Study Guide

György Lukács Buzzwords

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Class Consciousness

My 1923 masterpiece History and Class Consciousness: Studies in Marxist Dialectics made my career and spelled out my profundities on (as the title suggests) class consciousness. When I talk about class consciousness, I'm not talking about it in the psychological sense; I'm referring to how each social class has its own consciousness to which it aspires.

Every class has a false consciousness opposed to class consciousness. If you're a member of the bourgeoisie, this probably means that you're all into the idea of having two kids, some nice furniture, and a nicer car than the Joneses. Class consciousness is what happens when you get rid of this false consciousness and come to an understanding of your class's place in the overall process of history. This is mad hard to achieve, because you pretty much have to change how you think about everything to get there.

So, you aren't born with class consciousness—you have to struggle to achieve it. The proletariat was lucky because it had a how-to guide with the Communist Manifesto, which could guide them to a life opposed to capitalism and help them understand their place in history. As for the bourgeoisie—they were on their own, with their false ideals and illusions. Good luck with that one, bourgies!


"Realism in the Balance," my essay of staggering insight, gets real about Realism. Look, I was a literary critic as well as a political bigwig. I was really stoked about Realist novels because they dealt with life as we know it without a lot of imaginative nonsense thrown in to mess things up, as often happens in, say, Modernist literature. (Thomas Mann was my go-to author for great Realism.)

Why, you legitimately ask, did I see Realist literature as superior to all that experimental, Expressionist, stream-of-consciousness, Surrealist goobledy-gook? Because only Realist art understands its place in history, and only Realist art doesn't reduce a book's perspective to one privileged, special individual.

Because Modernist art was so focused on individual perspectives (I'm looking at you, James Joyce), Modernist authors (ahem, James Joyce) sentimentalized the individual. They were so busy creating revolution in narrative that they forgot about the real revolution happening in the streets, among the people.


Not to be confused with "totally," totality—a term I used in both my literary criticism and my political writing—refers to sense of a wholeness and completeness. So, if we're talking aesthetics, rather than consider someone or something from only a single, subjective position, I was interested in all angles of what made a thing a thing, or a person a person, or a state a state.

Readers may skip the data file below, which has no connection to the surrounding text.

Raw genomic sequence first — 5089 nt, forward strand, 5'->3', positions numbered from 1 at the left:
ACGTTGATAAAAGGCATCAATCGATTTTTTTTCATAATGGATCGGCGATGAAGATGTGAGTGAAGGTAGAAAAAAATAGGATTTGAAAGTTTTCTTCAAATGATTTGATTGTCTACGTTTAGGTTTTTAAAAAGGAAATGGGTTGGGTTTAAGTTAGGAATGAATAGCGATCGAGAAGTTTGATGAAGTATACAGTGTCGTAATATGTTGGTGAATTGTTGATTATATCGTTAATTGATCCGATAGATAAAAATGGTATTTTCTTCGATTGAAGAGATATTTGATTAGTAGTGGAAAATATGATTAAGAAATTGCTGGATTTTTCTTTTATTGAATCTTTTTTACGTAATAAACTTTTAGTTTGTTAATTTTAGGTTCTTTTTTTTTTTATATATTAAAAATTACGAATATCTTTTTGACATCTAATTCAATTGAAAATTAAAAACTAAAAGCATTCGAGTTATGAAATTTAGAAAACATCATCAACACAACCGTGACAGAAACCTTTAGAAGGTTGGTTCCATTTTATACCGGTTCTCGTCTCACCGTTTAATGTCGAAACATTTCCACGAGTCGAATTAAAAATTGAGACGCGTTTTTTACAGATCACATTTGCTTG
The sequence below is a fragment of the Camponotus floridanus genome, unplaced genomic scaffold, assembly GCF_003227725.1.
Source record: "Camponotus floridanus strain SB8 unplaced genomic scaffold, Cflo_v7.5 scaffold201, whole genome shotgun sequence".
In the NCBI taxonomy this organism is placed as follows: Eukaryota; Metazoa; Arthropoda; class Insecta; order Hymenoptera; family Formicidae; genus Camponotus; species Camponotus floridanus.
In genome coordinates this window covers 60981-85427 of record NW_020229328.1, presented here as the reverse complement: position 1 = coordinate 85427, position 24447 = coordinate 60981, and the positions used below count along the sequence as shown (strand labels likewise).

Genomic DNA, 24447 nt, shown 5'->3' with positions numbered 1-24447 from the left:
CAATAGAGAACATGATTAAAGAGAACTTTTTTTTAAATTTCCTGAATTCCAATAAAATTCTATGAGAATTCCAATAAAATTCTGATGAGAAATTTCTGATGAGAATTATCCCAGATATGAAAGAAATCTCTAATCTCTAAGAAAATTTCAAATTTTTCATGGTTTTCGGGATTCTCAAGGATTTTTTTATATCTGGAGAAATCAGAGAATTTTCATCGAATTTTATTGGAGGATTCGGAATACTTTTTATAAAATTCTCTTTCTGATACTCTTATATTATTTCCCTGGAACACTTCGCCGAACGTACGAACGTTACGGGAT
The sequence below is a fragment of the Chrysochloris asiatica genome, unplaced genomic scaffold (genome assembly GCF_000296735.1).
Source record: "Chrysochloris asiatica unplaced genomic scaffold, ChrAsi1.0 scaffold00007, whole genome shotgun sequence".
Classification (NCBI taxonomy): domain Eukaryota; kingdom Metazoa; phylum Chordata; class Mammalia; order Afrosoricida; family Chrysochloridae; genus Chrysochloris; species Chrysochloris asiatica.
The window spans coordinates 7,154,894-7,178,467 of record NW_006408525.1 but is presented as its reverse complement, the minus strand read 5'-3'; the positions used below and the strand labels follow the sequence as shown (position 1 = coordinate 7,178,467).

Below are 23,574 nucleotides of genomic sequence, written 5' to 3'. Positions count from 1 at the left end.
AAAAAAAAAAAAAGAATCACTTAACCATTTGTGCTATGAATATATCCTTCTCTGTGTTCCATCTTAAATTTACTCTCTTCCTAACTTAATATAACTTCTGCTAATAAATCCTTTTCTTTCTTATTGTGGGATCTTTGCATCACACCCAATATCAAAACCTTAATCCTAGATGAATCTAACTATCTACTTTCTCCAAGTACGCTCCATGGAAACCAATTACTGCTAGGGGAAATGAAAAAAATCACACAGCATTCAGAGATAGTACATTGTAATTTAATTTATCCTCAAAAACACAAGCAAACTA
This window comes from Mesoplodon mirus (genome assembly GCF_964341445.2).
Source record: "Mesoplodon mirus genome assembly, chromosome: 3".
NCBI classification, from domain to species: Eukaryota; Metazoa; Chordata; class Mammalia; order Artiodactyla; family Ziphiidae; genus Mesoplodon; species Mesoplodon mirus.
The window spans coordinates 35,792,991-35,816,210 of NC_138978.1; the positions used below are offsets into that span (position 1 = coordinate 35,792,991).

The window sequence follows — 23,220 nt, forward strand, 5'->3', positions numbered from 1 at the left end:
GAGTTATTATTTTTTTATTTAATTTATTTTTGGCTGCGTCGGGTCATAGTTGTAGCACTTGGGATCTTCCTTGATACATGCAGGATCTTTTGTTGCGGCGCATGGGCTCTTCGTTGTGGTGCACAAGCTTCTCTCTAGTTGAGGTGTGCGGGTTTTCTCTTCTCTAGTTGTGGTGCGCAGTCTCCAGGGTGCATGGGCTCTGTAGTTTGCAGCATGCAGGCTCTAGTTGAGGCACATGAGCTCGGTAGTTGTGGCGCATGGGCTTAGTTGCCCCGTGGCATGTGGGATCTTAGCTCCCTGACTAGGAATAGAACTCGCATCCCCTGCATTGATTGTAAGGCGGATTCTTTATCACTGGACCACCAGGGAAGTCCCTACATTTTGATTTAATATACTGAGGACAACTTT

And while we're on the subject of states, let's discuss the state as a totality: what is it, and how do people see it? Taking into consideration a state's totality means thinking about 1) who runs the show (the bureaucracy); 2) those who work (the proletariat); and 3) those who make the state possible (the people). Basically, you cannot only think of the state in one way—it includes all of the above.

I accept that not everyone liked my ideas about totality—did you hear the one about how I wrote that the proletariat is the universal subject?—but I just chock that up to anti-Marxist hater talk.

Historical Consciousness

We Marxists hold historical consciousness in high esteem. It's a complicated story, but I believe that all of this great awareness started when people began to reject absolutism. At a certain point, they just up and said, "Hey, this whole monarchy thing is so top-down and oppressive. Why is one person telling all of us what to do?"

For me, rejecting an absolutist kind of government provoked a new era of reasonable thinking. After that, it was all Down with one dude wielding absolute power, and Up with the people thinking through the shared creation of a reasonable nation-state.

To me, books that explored all of the muscle that went into creating a state by and for the people were the books for me. Writers like Voltaire really got at the importance of historical consciousness. I mean, not to oversimplify, but do you want the opposite—historical unconsciousness? People must work toward creating a self-aware government supported at all levels. Any questions?


This was one of those zingers that helped me poke the bourgeoisie in the proverbial eye. As I saw it, those bourgie folks only cared about economic comforts. They could only understand the world through their own limited perspective, which means that they saw the proletariat only through middle-class eyes, which made the working class not people with imaginations and perspectives of their own but "reified" objects.

For the bourgeoisie, the workers were just makers of things, entities who were valued to the extent that they were able to produce commodities and make the rich richer. (Thank goodness we got over that, right?) In fact, the bourgeoisie saw everything as an object and a commodity.

Let me just put it out there: when you're seeing other human beings as objects and commodities, that's just materialism gone mad.

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